How Metron-Farnier’s One-Minute Data Analytics Platform Helps Conserve Water and Empower Ratepayers

When water resources are limited, the world faces serious challenges. For several regions across North America, water scarcity is a harsh reality. For their utilities, strict conservation measures are becoming a critical part of mitigating risk, meeting growing demand, and adapting to a new normal.

Lake Mead is a prominent example. Serving millions of people, as well as several industries, in Arizona, California, and Nevada, it’s the largest reservoir in the United States. In June 2021, the lake hit its lowest water level since the 1930s, equivalent to 36% of its capacity.

“When you’re facing water scarcity, every last drop counts,” says Matt Laird, CEO of Boulder, Colorado-based digital watercompany Metron-Farnier. “We want to help these utilities – and their customers – understand how and where they are using water and make the best possible decisions to address leaks and wasteful consumption practices, as well as other types of water loss.”

In the region that Lake Mead serves, Metron-Farnier is part of the solution. Working together with the City of North Las Vegas Utilities Department as one of their meter vendors.  The 30-year-old meter manufacturing company is installing WaterScope, a powerful next-generation, cloud-based platform that helps both utilities and ratepayers precisely pinpoint and identify water use issues at the source. Notably, WaterScope collects data in one-minute intervals – a first for the industry, and a feature that offers utilities precise, actionable insights.

The power of “one-minute” data

Water meters have come a long way in the past three decades, Laird says. “Before meters could transmit data remotely, crews were dispatched to manually read them. Taking them off the road was the initial value of the innovation.”

When it comes to advanced metering infrastructure (AMI), Laird says, reading the meters remotely is only 10-20% of the potential value and return. “To make a real difference to the utility – and its customers – we need to apply analytics and offer actionable insights,” he says. “Think about it. If you can’t identify the source of water waste, how ‘smart’ is the meter?”

The ability to log and transmit water use data down to the minute gives Metron-Farnier a significant competitive advantage in the market. “With this level of resolution, we can determine the source of the water use, right down to the fixture,” Laird says. Monitoring how and when irrigation systems are used, for instance, is critical in water-scarce regions. He adds: “With real-time data, we can break down those systems by zone, for instance, and accurately report on volume, duration of use, and peak flow rates.”

The online analytics are especially helpful for North Las Vegas’ conservation efforts to pinpoint usage in near real-time.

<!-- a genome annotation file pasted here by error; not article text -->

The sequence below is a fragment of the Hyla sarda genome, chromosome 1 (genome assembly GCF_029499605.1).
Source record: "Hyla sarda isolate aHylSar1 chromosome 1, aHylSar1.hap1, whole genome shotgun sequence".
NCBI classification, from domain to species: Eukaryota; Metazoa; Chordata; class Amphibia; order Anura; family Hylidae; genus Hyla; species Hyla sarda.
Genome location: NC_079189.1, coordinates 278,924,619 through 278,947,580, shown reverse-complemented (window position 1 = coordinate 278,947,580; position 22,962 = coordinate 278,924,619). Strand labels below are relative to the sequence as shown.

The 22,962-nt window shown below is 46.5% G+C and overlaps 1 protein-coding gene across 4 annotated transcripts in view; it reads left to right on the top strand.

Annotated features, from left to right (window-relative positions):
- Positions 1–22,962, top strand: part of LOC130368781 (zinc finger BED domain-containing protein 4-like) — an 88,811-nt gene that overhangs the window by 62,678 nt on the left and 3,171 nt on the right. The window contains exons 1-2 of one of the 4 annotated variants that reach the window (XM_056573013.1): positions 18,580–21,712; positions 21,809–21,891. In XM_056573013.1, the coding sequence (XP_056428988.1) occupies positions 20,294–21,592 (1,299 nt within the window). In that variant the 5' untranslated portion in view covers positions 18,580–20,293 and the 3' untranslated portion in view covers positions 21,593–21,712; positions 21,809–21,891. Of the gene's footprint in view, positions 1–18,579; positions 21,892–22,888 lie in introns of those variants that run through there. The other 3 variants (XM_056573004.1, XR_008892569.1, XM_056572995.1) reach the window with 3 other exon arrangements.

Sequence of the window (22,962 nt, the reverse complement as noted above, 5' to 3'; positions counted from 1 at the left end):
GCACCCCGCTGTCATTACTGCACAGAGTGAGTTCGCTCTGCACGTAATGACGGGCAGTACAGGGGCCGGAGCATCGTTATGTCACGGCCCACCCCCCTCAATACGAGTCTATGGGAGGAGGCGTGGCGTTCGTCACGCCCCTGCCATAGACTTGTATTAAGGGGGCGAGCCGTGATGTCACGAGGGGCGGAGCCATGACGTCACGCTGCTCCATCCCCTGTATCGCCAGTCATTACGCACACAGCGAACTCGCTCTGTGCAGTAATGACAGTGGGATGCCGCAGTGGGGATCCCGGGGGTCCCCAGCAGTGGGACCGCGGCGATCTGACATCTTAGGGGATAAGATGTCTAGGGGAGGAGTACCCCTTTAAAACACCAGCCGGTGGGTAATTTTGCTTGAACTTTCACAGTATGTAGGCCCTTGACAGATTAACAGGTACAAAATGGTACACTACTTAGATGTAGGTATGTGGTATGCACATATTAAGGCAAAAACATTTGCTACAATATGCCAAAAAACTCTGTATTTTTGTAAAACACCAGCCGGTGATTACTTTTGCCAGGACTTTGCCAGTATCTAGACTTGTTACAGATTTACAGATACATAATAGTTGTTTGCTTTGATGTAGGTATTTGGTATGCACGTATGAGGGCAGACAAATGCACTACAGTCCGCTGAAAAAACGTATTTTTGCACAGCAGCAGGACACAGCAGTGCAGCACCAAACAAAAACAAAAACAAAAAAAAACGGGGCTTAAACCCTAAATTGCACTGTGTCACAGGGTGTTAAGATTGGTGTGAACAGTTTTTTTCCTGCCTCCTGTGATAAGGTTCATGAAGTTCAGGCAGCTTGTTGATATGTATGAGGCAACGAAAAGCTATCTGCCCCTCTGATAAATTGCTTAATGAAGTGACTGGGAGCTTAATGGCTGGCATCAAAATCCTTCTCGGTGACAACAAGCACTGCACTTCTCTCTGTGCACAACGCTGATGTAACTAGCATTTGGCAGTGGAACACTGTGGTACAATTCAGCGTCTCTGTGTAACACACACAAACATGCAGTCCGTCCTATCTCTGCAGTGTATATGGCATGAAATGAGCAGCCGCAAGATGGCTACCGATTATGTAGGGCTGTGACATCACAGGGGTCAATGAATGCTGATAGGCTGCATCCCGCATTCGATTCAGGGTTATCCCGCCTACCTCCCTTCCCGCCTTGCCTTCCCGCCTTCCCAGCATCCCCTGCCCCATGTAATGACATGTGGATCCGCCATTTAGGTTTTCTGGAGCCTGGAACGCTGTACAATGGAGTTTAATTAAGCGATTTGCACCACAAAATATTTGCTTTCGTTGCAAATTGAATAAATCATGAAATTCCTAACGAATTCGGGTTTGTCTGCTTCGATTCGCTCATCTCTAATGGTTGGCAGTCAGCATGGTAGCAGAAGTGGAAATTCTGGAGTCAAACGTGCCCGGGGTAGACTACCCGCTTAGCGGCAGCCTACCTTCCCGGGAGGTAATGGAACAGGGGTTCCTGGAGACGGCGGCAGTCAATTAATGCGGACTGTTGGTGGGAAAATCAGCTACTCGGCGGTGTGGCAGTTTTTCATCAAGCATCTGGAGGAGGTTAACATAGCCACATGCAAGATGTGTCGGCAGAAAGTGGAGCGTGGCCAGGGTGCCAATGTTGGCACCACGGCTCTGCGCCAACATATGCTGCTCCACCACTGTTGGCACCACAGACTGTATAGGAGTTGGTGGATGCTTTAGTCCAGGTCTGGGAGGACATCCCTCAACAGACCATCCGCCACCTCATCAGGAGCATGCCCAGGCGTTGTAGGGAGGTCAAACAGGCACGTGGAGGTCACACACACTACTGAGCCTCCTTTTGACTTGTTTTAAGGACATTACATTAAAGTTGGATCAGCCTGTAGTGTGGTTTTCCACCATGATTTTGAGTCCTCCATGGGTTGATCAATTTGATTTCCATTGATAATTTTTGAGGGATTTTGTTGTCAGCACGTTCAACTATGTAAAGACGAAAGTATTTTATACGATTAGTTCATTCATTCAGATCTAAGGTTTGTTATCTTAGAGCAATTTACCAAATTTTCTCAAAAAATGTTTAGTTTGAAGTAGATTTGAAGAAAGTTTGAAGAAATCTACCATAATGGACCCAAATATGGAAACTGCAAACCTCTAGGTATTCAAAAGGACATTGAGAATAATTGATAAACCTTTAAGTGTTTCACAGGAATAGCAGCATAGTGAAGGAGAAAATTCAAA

With only hourly data, he says, utilities are left guessing.  “It’s like trying to run a company with only an annual income statement. You only have one data point and cannot see trends, losses and opportunities, and how well you are doing against your plan.”

WaterScope also allows utilities to track non-revenue water – or water loss that they couldn’t previously track – by comparing customer metering to the utility’s master meters. “Traditionally, tracking water loss has been a huge battle for utilities,” Laird says. “This is the first time they’ve had a tool to help them understand this loss and determine the reasons. It’s a powerful tool.”

Empowering ratepayers

The customer also plays a key role in the success of a conservation strategy. While Metron-Farnier is helping utilities understand water use, waste, and loss throughout their customer base, Laird says, a truly effective plan empowers the ratepayer. It starts with providing access to water use analytics.

“As a homeowner or property manager, you may not be aware you’ve got a problem until you receive your water bill. It can come as quite a shock,” he says. “You may be going through hundreds of gallons of water per day without knowing how or why.”

With the WaterScope app, ratepayers can view a dashboard that tracks and explains their water use. Homeowners can use the analytics to understand the impact of everyday use, such as a leaky flapper valve on a toilet, excessive irrigation, or even lengthy showers.

Says Laird: “We’ve designed tools to help utility customers gain control over their water bills. With the right data, they can make household-level decisions about usage and address any issues before they become major problems.”

Harnessing data to manage and adapt

With scarcity threatening many regions in North America, water utilities are facing more challenges than ever before. “When utilities have a comprehensive understanding of their water use and loss, they can improve their operations, customer service, and maintenance. Most importantly, they can help their communities manage and adapt.”

With more than 312,000 smart meters reporting to its customers across the United States, Metron-Farnier is making that important work viable. “Knowing that we make a difference is what keeps our company motivated to provide solutions,” Laird says.